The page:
Newcomer of the Year

    Kevin: Aaron Nagao, Minnesota

    Remember at the beginning of the year when we put out a breakout wrestler list for the conference? Did you read that one? Well if you didn’t, let me remind you of who I had said would break out at 133. It was Aaron Nagao of the Golden Gophers. He had some injuries this year which kept him out of the lineup at times, but when the pressure was on, he was able to come through with some big wins in Ann Arbor to make the B1G finals. He wrestled pretty well against the odds on favorite and 2x defending NCAA Champion Roman Bravo Young of Penn State, and is positioned well to have a rematch with him in the quarterfinals if the seeds hold.

    Lauren: Real Woods, Iowa

    He’s not exactly new to NCAA wrestling, but Real Woods is new to the Big Ten this season after transferring to Iowa from Stanford – and he made an immediate impact in his new conference. Woods was a huge get for the Hawkeyes, filling the lineup spot vacated by NCAA finalist Jaydin Eierman and entering into a weight class at 141 pounds that just graduated two-time national champ Nick Lee, runnerup Kizhan Clarke, and five-time All-American Sebastian Rivera. He’s so far understood the assignment, posting a 16-0 record, winning the Big Ten title and earning the top seed at 141 pounds for NCAAs. It will be interesting to see if he can deliver this week in Tulsa.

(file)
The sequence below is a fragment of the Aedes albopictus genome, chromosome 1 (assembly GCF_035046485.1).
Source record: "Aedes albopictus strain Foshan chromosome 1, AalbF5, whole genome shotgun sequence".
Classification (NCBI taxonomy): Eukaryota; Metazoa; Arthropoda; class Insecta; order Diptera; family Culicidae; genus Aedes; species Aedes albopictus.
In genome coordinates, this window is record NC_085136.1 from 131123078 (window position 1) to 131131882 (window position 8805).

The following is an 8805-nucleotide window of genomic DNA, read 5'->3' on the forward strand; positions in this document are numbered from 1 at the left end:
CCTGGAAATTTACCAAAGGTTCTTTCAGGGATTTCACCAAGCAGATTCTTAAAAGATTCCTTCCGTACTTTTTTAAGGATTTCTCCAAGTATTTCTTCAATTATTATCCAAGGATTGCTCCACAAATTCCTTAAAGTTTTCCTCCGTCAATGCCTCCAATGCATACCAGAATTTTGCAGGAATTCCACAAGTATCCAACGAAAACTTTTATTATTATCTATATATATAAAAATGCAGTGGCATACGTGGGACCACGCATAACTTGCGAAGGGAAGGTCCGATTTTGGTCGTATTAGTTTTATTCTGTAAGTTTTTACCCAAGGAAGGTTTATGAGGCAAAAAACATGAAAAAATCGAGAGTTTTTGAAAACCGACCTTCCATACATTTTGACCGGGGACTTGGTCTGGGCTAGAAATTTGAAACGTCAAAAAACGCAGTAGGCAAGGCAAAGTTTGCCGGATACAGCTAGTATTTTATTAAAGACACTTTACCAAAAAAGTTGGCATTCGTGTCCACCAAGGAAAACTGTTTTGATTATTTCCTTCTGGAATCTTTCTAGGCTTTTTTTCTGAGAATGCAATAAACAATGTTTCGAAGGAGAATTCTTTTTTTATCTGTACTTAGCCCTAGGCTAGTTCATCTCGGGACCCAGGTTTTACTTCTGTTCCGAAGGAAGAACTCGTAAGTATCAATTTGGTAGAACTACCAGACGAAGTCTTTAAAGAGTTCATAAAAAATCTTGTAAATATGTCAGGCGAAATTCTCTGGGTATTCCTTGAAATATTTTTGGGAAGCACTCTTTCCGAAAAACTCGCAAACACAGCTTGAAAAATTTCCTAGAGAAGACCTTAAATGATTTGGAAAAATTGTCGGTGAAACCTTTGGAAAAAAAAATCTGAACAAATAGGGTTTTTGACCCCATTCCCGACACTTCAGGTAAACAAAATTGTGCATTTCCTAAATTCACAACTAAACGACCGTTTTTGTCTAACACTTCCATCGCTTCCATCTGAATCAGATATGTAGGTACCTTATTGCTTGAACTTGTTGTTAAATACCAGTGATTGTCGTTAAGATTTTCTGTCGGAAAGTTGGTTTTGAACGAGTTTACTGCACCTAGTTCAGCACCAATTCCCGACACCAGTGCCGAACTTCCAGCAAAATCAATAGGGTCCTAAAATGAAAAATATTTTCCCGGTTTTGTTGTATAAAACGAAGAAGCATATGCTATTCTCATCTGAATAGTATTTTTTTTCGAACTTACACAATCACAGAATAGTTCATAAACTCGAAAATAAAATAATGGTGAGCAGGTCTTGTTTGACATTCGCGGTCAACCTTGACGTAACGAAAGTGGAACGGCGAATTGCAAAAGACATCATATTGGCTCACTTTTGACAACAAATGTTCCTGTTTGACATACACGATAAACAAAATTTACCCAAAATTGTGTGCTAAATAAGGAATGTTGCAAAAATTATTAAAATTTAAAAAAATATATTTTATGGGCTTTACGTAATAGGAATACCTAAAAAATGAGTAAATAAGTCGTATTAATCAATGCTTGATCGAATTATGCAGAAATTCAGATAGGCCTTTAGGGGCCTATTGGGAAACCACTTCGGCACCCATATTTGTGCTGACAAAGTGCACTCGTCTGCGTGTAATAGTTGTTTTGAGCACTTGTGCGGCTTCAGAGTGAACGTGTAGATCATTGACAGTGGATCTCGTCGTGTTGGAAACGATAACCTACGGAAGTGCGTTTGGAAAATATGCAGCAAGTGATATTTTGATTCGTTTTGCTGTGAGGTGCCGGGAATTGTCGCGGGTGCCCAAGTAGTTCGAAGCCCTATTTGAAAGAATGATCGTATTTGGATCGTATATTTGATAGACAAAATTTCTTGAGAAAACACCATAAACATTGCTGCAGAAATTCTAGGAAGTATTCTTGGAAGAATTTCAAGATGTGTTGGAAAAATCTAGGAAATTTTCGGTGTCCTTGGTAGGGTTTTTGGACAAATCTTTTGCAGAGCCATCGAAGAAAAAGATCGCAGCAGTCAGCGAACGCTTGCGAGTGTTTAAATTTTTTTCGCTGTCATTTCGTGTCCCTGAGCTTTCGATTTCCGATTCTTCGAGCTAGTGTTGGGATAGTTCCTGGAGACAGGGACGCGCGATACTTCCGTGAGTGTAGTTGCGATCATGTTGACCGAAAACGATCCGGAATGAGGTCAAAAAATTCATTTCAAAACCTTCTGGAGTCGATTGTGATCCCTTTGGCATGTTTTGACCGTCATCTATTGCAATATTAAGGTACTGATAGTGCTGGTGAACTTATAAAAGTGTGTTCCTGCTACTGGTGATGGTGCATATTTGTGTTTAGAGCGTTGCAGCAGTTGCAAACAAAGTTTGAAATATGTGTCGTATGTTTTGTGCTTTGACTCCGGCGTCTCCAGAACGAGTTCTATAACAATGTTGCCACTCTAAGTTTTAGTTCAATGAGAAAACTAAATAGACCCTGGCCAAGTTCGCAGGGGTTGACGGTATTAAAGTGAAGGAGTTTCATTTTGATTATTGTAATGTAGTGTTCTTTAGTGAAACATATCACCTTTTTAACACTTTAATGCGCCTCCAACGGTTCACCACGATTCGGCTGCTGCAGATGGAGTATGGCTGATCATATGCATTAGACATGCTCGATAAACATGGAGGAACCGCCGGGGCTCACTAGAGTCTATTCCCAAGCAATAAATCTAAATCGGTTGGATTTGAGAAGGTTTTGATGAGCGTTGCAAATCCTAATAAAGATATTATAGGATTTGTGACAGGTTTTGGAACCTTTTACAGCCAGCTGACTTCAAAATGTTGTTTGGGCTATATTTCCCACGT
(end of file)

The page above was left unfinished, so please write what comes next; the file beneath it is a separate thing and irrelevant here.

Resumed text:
Singlet of the Year

    Kevin: Michigan at Battle at Bragg

    It seems like it was a long time ago, but it was only November 11th. Michigan traveled to Fayetteville, N.C. to wrestle the Camels of Campbell at Fort Bragg. This was an awesome event even before I saw the singlets. The two teams battled in a hangar next to Army planes. It was unlike any environment I’d ever seen before. Also, halfway through the dual they had to close the doors because the rain was blowing into the hanger and onto the mat. Completely wild situation, but they handled it with grace. Anyway, both Michigan and Campbell rocked some spectacular camouflage singlets. They genuinely made me wish that Michigan would just bust these out every so often. I want one.

    Michigan 125 lber Kurt McHenry (Photo courtesy of Chris Downey/Campbell Athletics)

    Lauren: Michigan at Battle at Bragg